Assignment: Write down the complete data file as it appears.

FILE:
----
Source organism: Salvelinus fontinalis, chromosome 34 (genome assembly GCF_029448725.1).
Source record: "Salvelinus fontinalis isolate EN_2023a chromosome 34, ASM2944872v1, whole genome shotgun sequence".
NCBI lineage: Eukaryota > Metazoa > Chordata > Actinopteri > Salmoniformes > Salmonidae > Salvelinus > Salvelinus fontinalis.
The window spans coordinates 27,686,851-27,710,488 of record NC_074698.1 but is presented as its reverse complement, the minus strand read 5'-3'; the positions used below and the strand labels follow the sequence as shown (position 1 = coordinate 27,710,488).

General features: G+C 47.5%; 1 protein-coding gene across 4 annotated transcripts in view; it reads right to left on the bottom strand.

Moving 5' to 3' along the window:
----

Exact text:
Source organism: Salvelinus fontinalis, chromosome 34 (genome assembly GCF_029448725.1).
Source record: "Salvelinus fontinalis isolate EN_2023a chromosome 34, ASM2944872v1, whole genome shotgun sequence".
NCBI lineage: Eukaryota > Metazoa > Chordata > Actinopteri > Salmoniformes > Salmonidae > Salvelinus > Salvelinus fontinalis.
The window spans coordinates 27,686,851-27,710,488 of record NC_074698.1 but is presented as its reverse complement, the minus strand read 5'-3'; the positions used below and the strand labels follow the sequence as shown (position 1 = coordinate 27,710,488).

General features: G+C 47.5%; 1 protein-coding gene across 4 annotated transcripts in view; it reads right to left on the bottom strand.

Moving 5' to 3' along the window: